Some companies have been quite resistant to this type of analysis. Many textile companies choose to make decisions based on ‘’green chemistry,’’ collecting isolated data on individual chemicals used within the textile industry. The compounds chosen are often chemicals that have been poorly studied and may not have impacts alone, but when combined with others the clothing fibers and other chemicals produced could have severe health implications for humans and wildlife. Eileen Fischer was one of the forward-thinking companies that wanted to participate and came on board immediately. Larger companies like Nike, Patagonia and Polartec have been more resistant, however, and have implied that the science is too preliminary and offers insufficient data. According to Dr. Browne, these companies have not yet participated in funding peer-reviewed scientific research or initiated any robust analyses to reduce emissions and impacts of clothing fibers from their products. Some of the resistant companies actively advertise that they use some of their profits for environmental sustainability, but this dialogue has hit a wall. The recent article on Dr. Browne’s work in The Guardian has served as a momentous platform for other companies to chime in, and has motivated some companies including Columbia to communicate and mobilize.

Dr. Browne and his international team of researchers recently received a grant from the Australian Research Council to investigate microplastic contamination and particularly how much it can impact food webs. Browne will purchase and test clothes from retail stores in Australia and relay his findings to the public to increase awareness. This research does not necessarily suggest that industries must reinvent how clothing is made, but demands that society become aware of how populations create and consume clothing made of synthetic materials so that we all can make better evidence-based choices. Dr. Browne’s future research could reveal even more about the negative impacts of microplastics on wildlife and the environment, and could ultimately provide evidence to support bans on consumable plastic products. Instead of pushing for these bans, however, Dr. Browne hopes that the industry will create solutions itself and act quickly to produce cost-effective clothing with fewer harmful impacts.

How can you become an informed consumer and make sustainable decisions? For now, the answer lies in our own choices: where and what materials we buy, and how and where we discard materials once deemed useless. There are significant consequences in every action we make in our daily lives. Becoming more engaged and environmentally aware safeguards the health of our blue planet and ourselves. For more information on Dr. Browne’s work and resources on how to fight plastic crime scenes, dive into the links below!

http://www.theguardian.com/sustainable-business/2014/oct/27/toxic-plastic-synthetic-microscopic-oceans-microbeads-microfibers-food-chain

http://www.launch.org/innovators/mark-browne

http://5gyres.org/how_to_get_involved/campaigns-microbead/

Written by Rachel Devorah

Featured image (top): © Dr. Mark Browne.

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10 Comments

  • To mind comes just ONE fiber natural fiber that is under utilized, and therfore its true potentiality remais unknown: Kapok for example. super light weight, floats, warming, spinnable I believe. Plastics from plants – such as hemp – was discarded, but rediscovered in a new way. If one can make plastic from carbon found in the lothosphere, it must be possible to make plastic from carbon that grows in the atmosphere, as hemp and kapok do. Plus they sink carbon back into the soil as they grow. Of course, using un-adultered natural fibers is preferable. Plastics will be needed and should be made, in ways that harmonize with composition and de-composition principles.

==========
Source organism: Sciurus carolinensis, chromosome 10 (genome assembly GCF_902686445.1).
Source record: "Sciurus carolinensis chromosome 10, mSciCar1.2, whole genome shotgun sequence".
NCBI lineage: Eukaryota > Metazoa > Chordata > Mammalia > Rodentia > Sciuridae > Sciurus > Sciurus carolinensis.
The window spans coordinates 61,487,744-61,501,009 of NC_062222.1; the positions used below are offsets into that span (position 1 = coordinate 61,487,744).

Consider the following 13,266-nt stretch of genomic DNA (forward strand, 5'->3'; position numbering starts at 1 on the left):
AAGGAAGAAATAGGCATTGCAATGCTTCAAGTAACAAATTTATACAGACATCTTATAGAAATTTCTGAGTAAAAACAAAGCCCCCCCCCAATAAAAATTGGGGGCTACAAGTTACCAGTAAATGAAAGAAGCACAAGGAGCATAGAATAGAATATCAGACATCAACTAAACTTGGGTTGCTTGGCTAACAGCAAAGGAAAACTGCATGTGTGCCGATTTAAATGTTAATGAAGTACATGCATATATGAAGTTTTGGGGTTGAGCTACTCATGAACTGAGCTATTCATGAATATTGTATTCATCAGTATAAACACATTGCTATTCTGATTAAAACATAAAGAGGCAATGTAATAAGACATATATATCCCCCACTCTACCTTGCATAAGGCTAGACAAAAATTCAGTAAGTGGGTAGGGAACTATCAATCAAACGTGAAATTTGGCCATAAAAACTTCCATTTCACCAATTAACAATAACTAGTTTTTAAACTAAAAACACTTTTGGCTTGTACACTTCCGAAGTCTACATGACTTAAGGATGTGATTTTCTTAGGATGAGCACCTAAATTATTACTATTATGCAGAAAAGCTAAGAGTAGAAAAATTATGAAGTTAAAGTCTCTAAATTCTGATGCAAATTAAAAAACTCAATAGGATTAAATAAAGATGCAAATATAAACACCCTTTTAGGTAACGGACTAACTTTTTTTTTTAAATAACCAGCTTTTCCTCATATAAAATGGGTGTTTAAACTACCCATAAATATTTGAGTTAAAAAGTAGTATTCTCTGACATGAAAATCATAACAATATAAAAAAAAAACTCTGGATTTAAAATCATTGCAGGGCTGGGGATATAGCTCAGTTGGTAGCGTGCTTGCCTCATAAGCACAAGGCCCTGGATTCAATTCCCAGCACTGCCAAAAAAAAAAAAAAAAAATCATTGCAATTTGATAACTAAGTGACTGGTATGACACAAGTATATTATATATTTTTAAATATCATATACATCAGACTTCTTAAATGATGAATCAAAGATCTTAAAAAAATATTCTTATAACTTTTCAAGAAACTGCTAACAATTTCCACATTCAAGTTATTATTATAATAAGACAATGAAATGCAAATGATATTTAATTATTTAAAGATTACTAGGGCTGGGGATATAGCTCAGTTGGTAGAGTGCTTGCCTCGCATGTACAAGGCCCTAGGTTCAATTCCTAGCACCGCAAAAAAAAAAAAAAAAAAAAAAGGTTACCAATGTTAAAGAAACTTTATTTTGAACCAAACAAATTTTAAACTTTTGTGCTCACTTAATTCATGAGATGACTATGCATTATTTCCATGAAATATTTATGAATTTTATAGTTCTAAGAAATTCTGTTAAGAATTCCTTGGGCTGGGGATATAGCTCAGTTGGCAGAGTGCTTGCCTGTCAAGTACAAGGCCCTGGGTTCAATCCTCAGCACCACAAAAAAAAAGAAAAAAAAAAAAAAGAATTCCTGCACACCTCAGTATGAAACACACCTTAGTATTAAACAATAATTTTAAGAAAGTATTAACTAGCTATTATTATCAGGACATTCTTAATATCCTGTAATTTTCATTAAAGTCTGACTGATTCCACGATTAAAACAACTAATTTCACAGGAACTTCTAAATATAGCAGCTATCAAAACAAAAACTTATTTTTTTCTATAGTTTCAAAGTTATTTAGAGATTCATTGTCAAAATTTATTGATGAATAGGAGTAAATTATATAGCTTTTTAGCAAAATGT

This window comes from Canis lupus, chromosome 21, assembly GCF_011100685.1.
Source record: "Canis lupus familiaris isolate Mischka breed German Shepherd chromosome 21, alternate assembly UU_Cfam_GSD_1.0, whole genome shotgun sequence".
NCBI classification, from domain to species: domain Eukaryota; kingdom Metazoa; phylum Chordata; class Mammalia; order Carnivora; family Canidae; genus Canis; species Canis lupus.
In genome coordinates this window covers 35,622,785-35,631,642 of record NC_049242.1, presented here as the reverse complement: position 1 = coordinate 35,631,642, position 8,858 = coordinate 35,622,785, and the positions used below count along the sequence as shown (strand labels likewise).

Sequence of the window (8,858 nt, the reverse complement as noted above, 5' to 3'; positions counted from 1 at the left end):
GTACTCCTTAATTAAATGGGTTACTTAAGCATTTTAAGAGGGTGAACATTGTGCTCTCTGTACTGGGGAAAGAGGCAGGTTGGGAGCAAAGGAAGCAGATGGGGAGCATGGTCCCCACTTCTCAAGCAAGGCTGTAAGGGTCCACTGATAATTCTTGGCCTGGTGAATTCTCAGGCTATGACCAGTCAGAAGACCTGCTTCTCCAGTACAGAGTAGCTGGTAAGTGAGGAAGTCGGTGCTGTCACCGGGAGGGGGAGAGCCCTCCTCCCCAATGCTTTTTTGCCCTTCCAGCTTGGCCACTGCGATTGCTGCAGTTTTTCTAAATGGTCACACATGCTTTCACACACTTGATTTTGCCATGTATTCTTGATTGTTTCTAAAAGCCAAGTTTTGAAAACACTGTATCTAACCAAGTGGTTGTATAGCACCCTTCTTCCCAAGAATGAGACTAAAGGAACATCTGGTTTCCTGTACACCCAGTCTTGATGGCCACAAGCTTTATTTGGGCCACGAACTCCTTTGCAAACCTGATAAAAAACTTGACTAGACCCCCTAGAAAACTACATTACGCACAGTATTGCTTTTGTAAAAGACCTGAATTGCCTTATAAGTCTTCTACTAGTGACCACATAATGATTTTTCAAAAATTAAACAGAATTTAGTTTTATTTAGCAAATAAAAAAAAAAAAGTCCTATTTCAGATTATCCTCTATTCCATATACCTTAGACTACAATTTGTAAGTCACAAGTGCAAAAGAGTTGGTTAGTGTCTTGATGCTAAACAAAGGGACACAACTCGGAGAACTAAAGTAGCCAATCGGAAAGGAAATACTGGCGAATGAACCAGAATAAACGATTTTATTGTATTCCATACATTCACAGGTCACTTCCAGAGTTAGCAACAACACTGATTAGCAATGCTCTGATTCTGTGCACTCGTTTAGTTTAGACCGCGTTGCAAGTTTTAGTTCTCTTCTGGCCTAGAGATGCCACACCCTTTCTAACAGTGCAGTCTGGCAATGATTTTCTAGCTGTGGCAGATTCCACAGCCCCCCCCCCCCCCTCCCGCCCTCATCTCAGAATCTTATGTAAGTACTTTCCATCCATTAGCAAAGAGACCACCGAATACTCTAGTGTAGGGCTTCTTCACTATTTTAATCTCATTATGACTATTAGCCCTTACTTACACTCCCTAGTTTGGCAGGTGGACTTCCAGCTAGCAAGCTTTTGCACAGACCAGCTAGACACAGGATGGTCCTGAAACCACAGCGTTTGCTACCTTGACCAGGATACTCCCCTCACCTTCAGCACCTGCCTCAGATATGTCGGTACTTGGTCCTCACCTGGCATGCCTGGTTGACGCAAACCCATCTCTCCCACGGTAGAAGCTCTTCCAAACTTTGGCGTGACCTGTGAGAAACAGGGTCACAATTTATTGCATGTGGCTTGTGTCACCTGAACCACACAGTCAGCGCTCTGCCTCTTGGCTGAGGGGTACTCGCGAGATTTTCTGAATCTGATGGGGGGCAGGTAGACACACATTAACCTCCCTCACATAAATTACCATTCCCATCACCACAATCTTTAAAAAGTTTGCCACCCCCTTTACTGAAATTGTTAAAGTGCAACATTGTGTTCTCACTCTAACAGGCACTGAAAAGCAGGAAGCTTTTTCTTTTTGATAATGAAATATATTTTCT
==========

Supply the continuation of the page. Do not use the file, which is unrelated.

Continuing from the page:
• Dana says:

    Are they any updates to this article? Has research determined whether more fibres are lost during manufacturing or once the item has been sold (based on average number of washes per a particular garment)? Thank you.

  • Marcie says:

    If we don’t stop putting the plastics into the oceans, we will forever have the job of cleaning it. It must be stopped at the source. Clothes need to be made out of an eco friendly material. I feel that if we could give companies a similar component they could use in place of the micro fibers they could be willing to switch, but without a replacement for the undesirable plastic they will keep selling their products. Profits over people you know. I would love to get involved and help however I can.

  • This is a serious issue that only a few people is taking into consideration.
    Most people dont know that most clothes are made out of plastic.
    We are working hard on educating people about this problem in Colombia.
    But the people always go for the cheapest stuff. The good quality cotton, hemp, bamboo, or silk is really expensive. We know we just gotta keep educating as many people as we can.

  • Torgny Larsson says:

    Thank you for all information. I´ll send this to my sister she works for a big textile company in Europe

  • Mary Bigler says:

    How about a finer filter on the sewage lines?

    • Mark Browne says:

      Hi Mary,

      Thanks for your excellent suggestion. I spoke to sewage treatment companies in USA, Europe and Australia about doing this. The feedback I received was that they felt a finer mesh could cause the sewage treatment system to back-up, but that research was needed on existing treatments systems to find out. With a little funding this could easily be done.

  • Carol says:

    Thanks for the informative news. What about plastic pollution recovered from the ocean and recycled into fabric. Would it contribute to the problem?

    • Thanks for your interest, Carol. It is quite possible that a small amount of microplastic would be returned to the ocean from wearing/washing/disposing of articles of clothing made from recycled ocean plastic. However, the amount of plastic removed from the ocean to make the fabric is far greater than what would be returned… It certainly isn’t a simple answer.

    • Mark Browne says:

      Dear Carol,

      Thanks for your comment. Alas plastic clothing products made from recycled plastic from the environment (or waste management) will still emit fibers into the environment. Hope that helps,

      Best wishes
      Mark